- The book is not merely about the initial emergency response. Corporate Reputation: 12 Steps to Safeguarding and Recovering Reputation is not just about what happens in the emergency room but more about what happens to the patient after the trauma has been diagnosed, life-saving intervention has been made, vital signs have stabilized, and the patient is out of immediate danger. It is also about post-operative care and the long rehabilitation before a patient can cautiously begin life anew.
Reputation erodes in many ways. One sure-fire way is when employees spill the beans. A working paper from the National Bureau of Economic Research found that employees lead the list of corporate whistleblowers when it comes to fraud. Companies often wonder how they get themselves into these jams. It is actually pretty simple. Perhaps if they kept the lines of communications wide open or just a little open, employees would not have to resort to tattle-telling. Remember Sharon Watkins and Enron’s Kenneth Lay. If he had only listened and acted sooner. We continually see reputations dashed as negative things come to light. The worse is when it surfaces little by little. I wait every day to hear the Societe Generale story continue to unfold. Now we hear that another person may have been involved with rogue trader Jerome Kerviel. This week we heard that there were early warning signals alerting Societe Generale officers about the fuzzy transactions. Employee fraud is usually suspected by other employees but no one says anything out of fear. The article in BusinessWeek (January 28, 2008) where I learned about the corporate whistleblowers reports that 82% of them are ostracized, fired or demoted. Not much incentive for telling the truth.
|Corporate Fraud Truth Sayers||AKA Whistleblowers|
Source: National Bureau of Economic Research
I was reading through the many reasons that Fortune gives for why it chooses its 100 Best Places to Work For in its recent issue (February 4, 2008). In addition to the company ranking, number of employees, job growth, job number of applicants, average annual pay, and 2008 revenues, Fortune has a box for “what makes this company so great?” They do this every year. The reasons cited include a litany of reasons such as best credit union, generous time off, best 401k, best cafeteria, best child care site, rent breaks, on site health clubs, autism benefits, and so on. Then I came to company #70 — Mattel.* The toy manufacturer was cited for how its CEO handled the recent toy recall crisis. Fortune said ”…with CEO Bob Eckhert getting kudos for quick and responsible actions in recalling defective toys from China.” I thought that Fortune deserved a pat on the back for awarding a company as high an honor as Best Place to Work because of its CEO’s actions during crisis. Worth sharing with you. I always like when CEOs are recognized for rightdoing over wrongdoing.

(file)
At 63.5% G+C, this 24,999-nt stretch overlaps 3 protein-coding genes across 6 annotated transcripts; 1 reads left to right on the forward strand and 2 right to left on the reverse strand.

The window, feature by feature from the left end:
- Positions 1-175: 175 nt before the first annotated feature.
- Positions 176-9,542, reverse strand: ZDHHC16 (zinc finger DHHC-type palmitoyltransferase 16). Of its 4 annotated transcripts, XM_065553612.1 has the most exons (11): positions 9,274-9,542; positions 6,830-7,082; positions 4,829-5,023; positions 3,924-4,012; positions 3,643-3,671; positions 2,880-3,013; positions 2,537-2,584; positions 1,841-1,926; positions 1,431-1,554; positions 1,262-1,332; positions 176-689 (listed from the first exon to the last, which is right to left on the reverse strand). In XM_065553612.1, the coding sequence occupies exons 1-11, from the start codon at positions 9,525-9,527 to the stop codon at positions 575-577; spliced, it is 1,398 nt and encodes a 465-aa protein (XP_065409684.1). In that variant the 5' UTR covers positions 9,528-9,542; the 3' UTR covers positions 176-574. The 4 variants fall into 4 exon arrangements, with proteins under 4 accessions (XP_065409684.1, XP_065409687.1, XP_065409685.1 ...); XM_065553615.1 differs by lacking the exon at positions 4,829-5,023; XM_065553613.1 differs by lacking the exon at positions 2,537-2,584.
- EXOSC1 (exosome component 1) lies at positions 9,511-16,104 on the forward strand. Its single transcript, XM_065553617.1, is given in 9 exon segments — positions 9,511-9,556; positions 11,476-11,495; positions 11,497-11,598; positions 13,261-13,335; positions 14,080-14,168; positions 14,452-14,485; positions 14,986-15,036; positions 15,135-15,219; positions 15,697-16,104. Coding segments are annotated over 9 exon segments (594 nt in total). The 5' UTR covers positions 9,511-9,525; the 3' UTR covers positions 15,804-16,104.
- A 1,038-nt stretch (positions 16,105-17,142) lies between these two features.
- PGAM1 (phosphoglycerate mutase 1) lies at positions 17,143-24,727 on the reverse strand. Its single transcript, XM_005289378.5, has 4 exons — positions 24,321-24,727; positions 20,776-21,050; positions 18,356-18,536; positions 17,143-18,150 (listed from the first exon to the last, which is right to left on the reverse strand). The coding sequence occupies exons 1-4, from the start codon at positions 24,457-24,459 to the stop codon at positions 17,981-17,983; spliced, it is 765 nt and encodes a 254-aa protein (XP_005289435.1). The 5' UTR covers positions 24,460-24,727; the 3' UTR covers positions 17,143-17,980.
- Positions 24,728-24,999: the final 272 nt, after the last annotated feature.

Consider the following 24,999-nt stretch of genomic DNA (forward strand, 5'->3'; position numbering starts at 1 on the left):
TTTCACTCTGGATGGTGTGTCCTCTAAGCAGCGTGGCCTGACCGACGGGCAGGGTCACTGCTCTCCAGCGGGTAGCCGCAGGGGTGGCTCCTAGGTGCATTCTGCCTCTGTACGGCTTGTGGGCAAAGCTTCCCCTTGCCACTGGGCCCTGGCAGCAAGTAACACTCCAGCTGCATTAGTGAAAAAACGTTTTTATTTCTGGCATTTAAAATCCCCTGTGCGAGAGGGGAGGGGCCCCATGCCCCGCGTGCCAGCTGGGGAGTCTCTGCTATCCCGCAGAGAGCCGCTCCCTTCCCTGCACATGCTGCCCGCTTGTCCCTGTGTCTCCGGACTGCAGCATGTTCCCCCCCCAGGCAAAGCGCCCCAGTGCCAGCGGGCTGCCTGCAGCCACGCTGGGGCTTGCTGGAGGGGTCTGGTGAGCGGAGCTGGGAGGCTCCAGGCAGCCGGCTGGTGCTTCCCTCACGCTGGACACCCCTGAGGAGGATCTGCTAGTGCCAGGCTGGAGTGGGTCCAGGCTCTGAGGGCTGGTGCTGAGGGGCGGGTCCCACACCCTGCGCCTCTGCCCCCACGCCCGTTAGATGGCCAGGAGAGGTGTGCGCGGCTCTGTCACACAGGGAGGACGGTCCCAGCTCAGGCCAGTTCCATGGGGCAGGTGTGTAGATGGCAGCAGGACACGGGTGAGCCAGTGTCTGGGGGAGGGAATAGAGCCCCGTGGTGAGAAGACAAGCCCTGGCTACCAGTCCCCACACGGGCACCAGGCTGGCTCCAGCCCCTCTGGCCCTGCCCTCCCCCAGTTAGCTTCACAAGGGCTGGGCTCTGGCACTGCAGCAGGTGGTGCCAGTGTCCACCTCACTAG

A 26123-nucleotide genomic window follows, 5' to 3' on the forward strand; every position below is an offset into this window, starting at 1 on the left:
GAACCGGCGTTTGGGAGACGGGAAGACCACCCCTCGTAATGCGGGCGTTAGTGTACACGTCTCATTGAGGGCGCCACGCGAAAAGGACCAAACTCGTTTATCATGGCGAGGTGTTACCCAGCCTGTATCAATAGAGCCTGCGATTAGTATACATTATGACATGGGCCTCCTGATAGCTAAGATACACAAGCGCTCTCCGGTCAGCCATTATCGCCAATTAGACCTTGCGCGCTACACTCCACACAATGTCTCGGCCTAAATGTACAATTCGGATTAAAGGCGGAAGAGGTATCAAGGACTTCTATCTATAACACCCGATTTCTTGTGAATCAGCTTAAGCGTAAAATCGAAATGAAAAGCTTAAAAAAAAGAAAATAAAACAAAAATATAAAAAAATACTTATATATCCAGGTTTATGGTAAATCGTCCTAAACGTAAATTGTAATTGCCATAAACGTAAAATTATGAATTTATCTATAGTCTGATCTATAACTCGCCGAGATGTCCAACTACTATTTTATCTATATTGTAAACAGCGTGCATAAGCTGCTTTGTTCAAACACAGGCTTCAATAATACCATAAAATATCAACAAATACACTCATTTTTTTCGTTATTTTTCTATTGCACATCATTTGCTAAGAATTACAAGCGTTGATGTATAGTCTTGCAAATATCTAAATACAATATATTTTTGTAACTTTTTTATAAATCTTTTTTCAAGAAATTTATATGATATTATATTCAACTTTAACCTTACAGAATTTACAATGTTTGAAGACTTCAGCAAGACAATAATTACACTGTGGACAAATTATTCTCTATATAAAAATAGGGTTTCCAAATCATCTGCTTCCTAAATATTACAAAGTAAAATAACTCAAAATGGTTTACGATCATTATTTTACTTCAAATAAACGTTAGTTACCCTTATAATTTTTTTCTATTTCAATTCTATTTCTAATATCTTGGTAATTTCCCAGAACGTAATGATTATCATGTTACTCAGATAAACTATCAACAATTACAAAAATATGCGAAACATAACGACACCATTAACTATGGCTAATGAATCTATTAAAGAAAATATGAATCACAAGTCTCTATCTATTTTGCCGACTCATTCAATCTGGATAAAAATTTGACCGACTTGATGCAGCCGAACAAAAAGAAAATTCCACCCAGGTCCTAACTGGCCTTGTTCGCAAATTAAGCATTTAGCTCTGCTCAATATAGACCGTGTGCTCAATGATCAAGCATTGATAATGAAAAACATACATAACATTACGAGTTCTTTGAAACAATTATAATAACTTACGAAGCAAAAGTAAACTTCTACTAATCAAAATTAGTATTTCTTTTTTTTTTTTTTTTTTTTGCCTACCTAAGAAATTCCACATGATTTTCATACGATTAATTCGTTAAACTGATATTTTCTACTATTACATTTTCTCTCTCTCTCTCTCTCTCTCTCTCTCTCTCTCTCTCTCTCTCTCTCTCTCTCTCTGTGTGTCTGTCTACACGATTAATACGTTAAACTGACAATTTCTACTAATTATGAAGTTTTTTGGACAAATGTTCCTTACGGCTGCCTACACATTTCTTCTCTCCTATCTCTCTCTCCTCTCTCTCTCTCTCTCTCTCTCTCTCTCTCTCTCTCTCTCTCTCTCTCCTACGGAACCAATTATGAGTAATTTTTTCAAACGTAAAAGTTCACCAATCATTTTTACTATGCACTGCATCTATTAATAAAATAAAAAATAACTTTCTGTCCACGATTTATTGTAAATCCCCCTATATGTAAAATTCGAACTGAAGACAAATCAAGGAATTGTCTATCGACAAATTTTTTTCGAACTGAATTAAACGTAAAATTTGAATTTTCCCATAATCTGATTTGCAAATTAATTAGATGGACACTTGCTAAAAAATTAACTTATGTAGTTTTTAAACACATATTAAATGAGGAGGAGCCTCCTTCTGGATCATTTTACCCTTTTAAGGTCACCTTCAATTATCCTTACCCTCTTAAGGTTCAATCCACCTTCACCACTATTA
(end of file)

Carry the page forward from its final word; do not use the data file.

* Full Disclosue: My company worked for Mattel during the recent toy crisis. I did not however.
I thought this was an insightful statement about online reputation. It was mentioned in a post by Chris Abraham who was quoting Forget Publicists, All the Cool Kids Have Online Reputation Managers. Abraham says that “online reputation management is apparently the new black.” Sure seems that way to me too.
Goes back to that wonderful article in Wired by Clive Thompson about Google being a reputation management system, not a search engine.
To digress, I read in another article somewhere that corporate responsibility is the new India. I guess this phraseology is catchy. Perhaps I should say something clever like reputation recovery is the new green. Doesn’t have the same ring to it. Worth a try.